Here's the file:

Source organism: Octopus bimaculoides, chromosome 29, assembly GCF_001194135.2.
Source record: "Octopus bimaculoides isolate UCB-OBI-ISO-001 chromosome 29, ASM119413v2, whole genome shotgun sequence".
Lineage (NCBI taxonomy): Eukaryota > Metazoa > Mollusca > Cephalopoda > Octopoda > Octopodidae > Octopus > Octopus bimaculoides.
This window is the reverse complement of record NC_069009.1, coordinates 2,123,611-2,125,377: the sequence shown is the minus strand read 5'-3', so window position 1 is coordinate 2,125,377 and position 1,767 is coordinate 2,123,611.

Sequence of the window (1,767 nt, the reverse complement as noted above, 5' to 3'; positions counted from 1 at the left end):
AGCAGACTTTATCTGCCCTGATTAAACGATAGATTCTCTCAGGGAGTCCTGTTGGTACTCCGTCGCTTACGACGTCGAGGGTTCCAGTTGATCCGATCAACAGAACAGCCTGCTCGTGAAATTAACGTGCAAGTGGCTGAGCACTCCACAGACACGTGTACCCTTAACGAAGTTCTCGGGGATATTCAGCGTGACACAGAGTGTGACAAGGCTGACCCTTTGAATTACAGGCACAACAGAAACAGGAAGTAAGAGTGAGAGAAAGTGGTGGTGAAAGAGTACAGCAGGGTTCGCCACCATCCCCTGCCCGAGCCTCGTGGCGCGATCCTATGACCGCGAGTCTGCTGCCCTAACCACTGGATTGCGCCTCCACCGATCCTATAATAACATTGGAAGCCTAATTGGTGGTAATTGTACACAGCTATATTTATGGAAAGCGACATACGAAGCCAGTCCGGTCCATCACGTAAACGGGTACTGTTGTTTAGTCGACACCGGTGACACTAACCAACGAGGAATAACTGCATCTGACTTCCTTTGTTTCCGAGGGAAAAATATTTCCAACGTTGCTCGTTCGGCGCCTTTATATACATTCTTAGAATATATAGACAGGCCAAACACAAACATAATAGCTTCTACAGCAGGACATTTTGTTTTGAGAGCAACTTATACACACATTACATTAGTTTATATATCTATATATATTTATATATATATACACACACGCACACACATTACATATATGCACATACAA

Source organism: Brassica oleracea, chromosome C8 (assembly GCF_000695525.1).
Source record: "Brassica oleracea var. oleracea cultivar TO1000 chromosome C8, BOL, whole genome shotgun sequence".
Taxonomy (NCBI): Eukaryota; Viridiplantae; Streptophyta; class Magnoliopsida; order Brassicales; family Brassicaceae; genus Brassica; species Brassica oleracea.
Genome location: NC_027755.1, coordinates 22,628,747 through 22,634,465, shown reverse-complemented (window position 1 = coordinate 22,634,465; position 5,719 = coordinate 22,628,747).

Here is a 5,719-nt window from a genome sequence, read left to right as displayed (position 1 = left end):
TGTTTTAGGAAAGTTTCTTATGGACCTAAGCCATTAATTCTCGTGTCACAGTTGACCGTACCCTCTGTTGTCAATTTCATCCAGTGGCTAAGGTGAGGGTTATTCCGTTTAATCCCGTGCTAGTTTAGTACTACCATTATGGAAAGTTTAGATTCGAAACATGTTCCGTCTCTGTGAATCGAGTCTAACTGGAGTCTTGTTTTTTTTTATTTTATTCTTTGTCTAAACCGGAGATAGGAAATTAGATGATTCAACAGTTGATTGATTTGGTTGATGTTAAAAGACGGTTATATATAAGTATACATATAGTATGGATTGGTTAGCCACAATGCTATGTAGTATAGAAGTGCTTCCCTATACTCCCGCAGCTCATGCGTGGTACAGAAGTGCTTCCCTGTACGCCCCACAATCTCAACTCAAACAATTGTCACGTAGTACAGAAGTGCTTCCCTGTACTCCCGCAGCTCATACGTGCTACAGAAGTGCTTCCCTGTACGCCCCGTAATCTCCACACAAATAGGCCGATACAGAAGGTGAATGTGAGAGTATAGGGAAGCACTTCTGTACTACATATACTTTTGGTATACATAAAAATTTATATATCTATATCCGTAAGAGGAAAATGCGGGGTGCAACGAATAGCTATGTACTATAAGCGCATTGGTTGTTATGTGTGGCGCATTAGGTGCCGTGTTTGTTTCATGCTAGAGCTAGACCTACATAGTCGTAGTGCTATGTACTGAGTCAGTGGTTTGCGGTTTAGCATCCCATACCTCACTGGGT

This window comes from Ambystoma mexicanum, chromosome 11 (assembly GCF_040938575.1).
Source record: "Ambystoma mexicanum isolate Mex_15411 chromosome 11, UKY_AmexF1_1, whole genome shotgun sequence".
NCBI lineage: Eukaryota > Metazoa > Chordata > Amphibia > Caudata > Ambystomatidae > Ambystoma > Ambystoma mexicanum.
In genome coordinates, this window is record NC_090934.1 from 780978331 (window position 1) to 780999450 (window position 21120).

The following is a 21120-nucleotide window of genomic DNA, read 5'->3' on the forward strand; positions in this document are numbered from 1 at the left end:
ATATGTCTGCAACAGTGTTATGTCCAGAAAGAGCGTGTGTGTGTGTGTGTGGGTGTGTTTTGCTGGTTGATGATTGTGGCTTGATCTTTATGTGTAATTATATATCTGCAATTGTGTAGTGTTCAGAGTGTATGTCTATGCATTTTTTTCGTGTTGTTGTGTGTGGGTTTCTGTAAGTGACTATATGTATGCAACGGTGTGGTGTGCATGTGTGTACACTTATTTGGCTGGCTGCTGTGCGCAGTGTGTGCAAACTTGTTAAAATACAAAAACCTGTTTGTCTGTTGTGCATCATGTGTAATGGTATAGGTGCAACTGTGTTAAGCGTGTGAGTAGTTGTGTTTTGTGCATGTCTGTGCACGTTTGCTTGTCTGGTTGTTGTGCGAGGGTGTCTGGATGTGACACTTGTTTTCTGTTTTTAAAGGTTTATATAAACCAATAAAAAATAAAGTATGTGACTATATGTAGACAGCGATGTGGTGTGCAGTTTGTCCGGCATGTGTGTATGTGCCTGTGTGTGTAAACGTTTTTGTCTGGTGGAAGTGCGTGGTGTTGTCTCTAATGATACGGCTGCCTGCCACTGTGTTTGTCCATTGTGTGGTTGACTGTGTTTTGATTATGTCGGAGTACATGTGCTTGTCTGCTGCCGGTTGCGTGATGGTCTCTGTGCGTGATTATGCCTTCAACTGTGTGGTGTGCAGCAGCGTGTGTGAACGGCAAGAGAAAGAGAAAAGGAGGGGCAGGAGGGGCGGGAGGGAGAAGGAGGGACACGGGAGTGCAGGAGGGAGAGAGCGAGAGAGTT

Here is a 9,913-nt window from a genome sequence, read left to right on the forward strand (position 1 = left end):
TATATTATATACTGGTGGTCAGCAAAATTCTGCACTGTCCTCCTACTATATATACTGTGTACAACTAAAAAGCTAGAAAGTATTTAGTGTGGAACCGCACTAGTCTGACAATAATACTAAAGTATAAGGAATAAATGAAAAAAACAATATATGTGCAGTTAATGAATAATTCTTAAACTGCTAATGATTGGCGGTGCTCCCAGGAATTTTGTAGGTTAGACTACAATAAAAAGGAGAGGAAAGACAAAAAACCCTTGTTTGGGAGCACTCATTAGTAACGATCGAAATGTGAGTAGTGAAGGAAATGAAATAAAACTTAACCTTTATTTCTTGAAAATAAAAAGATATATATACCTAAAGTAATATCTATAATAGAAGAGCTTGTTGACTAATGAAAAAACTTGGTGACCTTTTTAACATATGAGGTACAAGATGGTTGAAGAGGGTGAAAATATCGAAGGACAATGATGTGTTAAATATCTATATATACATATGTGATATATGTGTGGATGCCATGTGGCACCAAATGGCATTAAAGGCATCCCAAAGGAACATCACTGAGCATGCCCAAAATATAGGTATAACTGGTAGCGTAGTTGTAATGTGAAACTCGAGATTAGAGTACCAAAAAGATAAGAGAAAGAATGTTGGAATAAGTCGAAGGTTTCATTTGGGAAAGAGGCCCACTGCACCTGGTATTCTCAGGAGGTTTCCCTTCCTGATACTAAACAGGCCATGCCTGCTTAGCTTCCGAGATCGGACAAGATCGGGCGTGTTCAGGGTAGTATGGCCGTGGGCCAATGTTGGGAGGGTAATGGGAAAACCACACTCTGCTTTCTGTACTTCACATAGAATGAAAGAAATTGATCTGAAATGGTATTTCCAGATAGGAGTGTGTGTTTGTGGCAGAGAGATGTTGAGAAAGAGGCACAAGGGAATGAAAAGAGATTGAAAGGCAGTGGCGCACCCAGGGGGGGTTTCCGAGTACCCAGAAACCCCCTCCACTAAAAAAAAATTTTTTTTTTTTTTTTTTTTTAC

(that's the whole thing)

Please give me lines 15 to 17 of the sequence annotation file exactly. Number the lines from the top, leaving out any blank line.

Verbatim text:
NCBI lineage: Eukaryota > Metazoa > Chordata > Amphibia > Caudata > Ambystomatidae > Ambystoma > Ambystoma mexicanum.
In genome coordinates, this window is record NC_090934.1 from 780978331 (window position 1) to 780999450 (window position 21120).

The following is a 21120-nucleotide window of genomic DNA, read 5'->3' on the forward strand; positions in this document are numbered from 1 at the left end: